This court is not given to harsh application of statutes of limitation. See, e. g., Reid v. Volkswagen of America, Inc., 512 F.2d 1294 (6th Cir. 1975); Executive Jet Aviation, Inc. v. United States, 507 F.2d 508 (6th Cir. 1974); Jordan v. United States, 503 F.2d 620 (6th Cir. 1974). But we find no facts here which suggest equitable tolling of this statute. And, as we see this case, what is sought from us is a judicial amendment of the statute to substitute the date of publication in the Federal Register for the date of approval as chosen by Congress. This invitation we decline.
The legislative history of this Act shows that Congress desired a clear and prompt time schedule for applications for judicial review. S.Rep.No.92-414, 92d Cong., 2d Sess., 1972 U.S.Code Cong. & Admin.News pp. 3668, 3750-51. The judicial review provisions as originally drafted in both H.R. 11896 § 509 and S. 2770 § 509 provided for a 30-day time limit in which to file a petition for review. In the final version the time limit was extended to 90 days, but the emphasis upon specific time limitation remained.
We believe the sense of urgency concerning environmental protection portrayed in the Act we now construe was equally present in the Clean Air Act, See 42 U.S.C. §§ 1857 and 1857h-5(b)(1)(1970), and that cases enforcing the statutory time limits contained therein are precedent for our present decision. Granite City Steel Co. v. EPA, 501 F.2d 925 (7th Cir. 1974). See also Union Electric Co. v. EPA, 515 F.2d 206 (8th Cir. 1975); Getty Oil Co. (Eastern Operations) v. Ruckelshaus, 467 F.2d 349 (3d Cir. 1972), cert. denied, 409 U.S. 1125, 93 S.Ct. 937, 35 L.Ed.2d 256 (1973).
In the Granite City case the Seventh Circuit said:
The Company did not petition this Court to review the December 31, 1974, attainment date in the Illinois rule when it was approved by the EPA on May 31, 1972. Such a petition had to be filed within 30 days from that approval under Section 307(b)(1) of the Clean Air Act (42 U.S.C. § 1857h-5(b)(1)). Although the Company formally disclaims any attack on the December 31, 1974, date, it is now attacking the increment of progress dates in the federal rule on the ground that the attainment date itself is unreasonable. Such a collateral attack would evade the time period for reviewing the attainment date and cannot be countenanced. Cf. Getty Oil Co. v. Ruckelshaus, 467 F.2d 349, 358-359 (3d Cir. 1972). The time limit is not arbitrary but is designed to get issues resolved promptly and thereby prevent delay in cleaning the air.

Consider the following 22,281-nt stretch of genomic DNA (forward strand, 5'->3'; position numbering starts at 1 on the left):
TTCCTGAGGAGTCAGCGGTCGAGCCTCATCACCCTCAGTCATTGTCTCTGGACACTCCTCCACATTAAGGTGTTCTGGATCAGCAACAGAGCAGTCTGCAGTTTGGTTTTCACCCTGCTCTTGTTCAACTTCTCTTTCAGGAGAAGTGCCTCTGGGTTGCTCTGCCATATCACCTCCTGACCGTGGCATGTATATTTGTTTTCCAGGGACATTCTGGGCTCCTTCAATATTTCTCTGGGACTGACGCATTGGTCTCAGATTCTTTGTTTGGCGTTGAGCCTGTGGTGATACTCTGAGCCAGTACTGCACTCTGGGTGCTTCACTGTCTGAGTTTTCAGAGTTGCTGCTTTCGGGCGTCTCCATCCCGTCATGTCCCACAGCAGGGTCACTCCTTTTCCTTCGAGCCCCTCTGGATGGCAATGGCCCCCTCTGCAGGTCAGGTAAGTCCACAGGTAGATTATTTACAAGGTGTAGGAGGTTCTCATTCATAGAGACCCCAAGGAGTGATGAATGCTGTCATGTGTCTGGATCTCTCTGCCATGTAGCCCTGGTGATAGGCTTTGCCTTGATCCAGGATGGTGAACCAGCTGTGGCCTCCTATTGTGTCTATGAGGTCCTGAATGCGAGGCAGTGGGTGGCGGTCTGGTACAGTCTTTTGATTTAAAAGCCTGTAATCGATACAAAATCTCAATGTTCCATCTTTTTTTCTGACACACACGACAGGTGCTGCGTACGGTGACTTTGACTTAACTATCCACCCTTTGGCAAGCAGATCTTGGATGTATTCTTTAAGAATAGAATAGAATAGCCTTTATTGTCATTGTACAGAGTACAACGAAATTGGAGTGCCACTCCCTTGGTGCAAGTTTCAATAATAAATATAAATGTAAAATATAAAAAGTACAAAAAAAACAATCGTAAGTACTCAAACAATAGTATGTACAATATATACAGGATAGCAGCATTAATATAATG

Granite City Steel Co. v. EPA, supra at 926.
Similarly we find nothing arbitrary or unreasonable in Section 1369(b)(1) (Supp. III, 1973).
We hold that petitioner's failure to file within the express time limits provided in the statute deprive this court of jurisdiction and the petition for review is dismissed.
Petitioner's brief explains that its petition was filed on the basis of "a rumor followed by a diligent search for public notice of the Administrator's decision."
Respondent at oral hearing of this case submitted a "List of Respondent's Citations at Oral Argument" which contained a copy of the Ohio E.P.A. Press Release, dated March 11, 1974, concerning the Administrator's decision and a copy of the Columbus Citizen Journal's story of March 12, 1974, (and several later newspaper stores) announcing the Administrator's decision to approve the Ohio permit program.
None of the facts contained in this footnote, however, are part of the record of this case, and, hence, we do not found our decision thereon. If, however, we were to consider them as stipulated facts, they would in no way alter the result we reach.